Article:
week after MCAO, in comparison with the corresponding
region (parietal cortex) of healthy or sham rats (106.1
msec vs. 67.5 msec healthy, vs. 69.0 msec sham; P ⬍
0.001). The contralateral, “healthy” hemisphere of the
ischemic rats showed a global mean value of T2 not significantly different from the corresponding hemisphere of
healthy rats (70.7 msec vs. 69.5 msec). However, when
different areas of the contralateral hemisphere were examined, a statistically significant increase in the T2 values in the hypothalamic region (73.7 msec vs. 66.3 msec
healthy, vs. 69.4 msec sham; P ⬍ 0.001) was evident. The
sampled hypothalamic region is evidenced in Figure 3.
The T2 values of this region of the ischemic rats ranged
from 71–78 msec and an increase was visible in all examined rats, compared to the controls.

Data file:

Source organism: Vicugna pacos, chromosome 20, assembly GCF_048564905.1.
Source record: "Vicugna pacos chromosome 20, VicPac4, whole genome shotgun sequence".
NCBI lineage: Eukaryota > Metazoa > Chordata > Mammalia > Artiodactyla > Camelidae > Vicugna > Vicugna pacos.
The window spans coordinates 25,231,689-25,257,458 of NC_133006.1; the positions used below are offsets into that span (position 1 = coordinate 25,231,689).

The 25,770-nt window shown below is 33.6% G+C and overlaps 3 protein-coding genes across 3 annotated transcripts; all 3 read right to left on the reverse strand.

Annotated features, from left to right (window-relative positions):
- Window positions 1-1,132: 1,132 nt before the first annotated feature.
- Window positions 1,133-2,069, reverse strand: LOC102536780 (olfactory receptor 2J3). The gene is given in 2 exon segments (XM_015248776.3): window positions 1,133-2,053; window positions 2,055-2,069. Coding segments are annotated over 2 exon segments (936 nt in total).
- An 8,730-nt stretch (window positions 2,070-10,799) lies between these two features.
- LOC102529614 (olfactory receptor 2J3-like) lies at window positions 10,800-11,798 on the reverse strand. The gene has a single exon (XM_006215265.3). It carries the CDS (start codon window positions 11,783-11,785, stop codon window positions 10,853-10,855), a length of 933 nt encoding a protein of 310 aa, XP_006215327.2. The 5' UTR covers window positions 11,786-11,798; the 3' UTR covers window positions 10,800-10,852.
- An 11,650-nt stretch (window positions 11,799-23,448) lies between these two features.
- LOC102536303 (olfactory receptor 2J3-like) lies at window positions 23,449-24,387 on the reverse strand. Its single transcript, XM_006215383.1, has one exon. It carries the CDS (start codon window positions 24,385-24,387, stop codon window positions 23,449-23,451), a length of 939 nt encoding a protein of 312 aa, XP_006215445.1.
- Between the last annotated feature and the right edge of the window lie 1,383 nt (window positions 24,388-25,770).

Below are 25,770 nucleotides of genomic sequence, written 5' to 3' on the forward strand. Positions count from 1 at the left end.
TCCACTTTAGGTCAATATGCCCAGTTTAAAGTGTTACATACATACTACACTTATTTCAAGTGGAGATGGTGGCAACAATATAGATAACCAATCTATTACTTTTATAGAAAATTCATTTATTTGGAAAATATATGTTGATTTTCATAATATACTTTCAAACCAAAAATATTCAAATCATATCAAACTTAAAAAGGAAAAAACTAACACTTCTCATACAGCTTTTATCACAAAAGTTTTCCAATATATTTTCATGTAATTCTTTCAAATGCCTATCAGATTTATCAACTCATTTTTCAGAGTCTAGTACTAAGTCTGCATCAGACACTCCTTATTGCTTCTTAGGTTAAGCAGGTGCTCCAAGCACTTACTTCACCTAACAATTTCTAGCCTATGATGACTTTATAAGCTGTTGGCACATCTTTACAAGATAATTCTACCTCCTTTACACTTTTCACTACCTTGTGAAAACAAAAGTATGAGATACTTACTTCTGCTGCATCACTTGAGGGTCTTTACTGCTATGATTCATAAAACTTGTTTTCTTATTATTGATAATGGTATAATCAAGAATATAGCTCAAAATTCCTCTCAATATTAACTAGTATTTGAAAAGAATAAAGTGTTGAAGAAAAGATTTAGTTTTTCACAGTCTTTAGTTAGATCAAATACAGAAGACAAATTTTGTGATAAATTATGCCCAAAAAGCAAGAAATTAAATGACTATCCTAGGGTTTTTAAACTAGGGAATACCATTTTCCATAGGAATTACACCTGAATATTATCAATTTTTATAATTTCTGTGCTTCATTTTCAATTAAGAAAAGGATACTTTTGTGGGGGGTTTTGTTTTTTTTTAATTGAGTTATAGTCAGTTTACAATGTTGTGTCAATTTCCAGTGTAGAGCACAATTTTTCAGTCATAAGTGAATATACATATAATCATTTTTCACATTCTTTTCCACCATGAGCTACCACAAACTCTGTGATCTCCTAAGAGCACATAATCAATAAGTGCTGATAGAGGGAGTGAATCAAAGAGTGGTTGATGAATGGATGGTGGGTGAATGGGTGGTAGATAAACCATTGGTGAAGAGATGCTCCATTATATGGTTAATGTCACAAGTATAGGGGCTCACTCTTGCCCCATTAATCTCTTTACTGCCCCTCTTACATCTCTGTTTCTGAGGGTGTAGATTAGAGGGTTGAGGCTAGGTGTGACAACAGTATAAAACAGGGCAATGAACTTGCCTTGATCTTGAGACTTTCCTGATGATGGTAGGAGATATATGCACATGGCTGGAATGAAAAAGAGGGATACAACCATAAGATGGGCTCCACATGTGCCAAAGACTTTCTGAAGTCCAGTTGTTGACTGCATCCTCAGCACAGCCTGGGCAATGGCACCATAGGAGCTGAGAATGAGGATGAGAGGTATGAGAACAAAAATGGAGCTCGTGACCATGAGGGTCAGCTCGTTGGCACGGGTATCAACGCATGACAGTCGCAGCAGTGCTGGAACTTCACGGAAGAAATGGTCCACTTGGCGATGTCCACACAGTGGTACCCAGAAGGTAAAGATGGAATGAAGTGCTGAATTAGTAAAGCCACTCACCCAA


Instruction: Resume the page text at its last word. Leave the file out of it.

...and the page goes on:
In other areas of the contralateral hemisphere, nonstatistically significant alterations of the T2 values were evident
(Table 1). In rats examined 1 month after ischemia, T2
values of the hypothalamus were lower than those recorded
1 week after ischemia (68.7 msec) but remained higher than
those in healthy controls (66.3 msec). The T2 values obtained
from the contralateral hypothalamic region or whole contralateral hemisphere in each rat are reported in Figure 4.
These data reveal a significant increase in hypothalamic T2
values 1 week after MCAO.
Secondary Postischemic Involvement
The cerebral hemisphere contralateral to an ischemic
lesion is widely considered “normal” at MRI, and it is free
of systemic effects on T2 values originating from the lesion
(Hoehn-Berlage et al., 1995). However, other techniques
In vivo paradigms provide anatomical information that
is not available by traditional histological methods. Major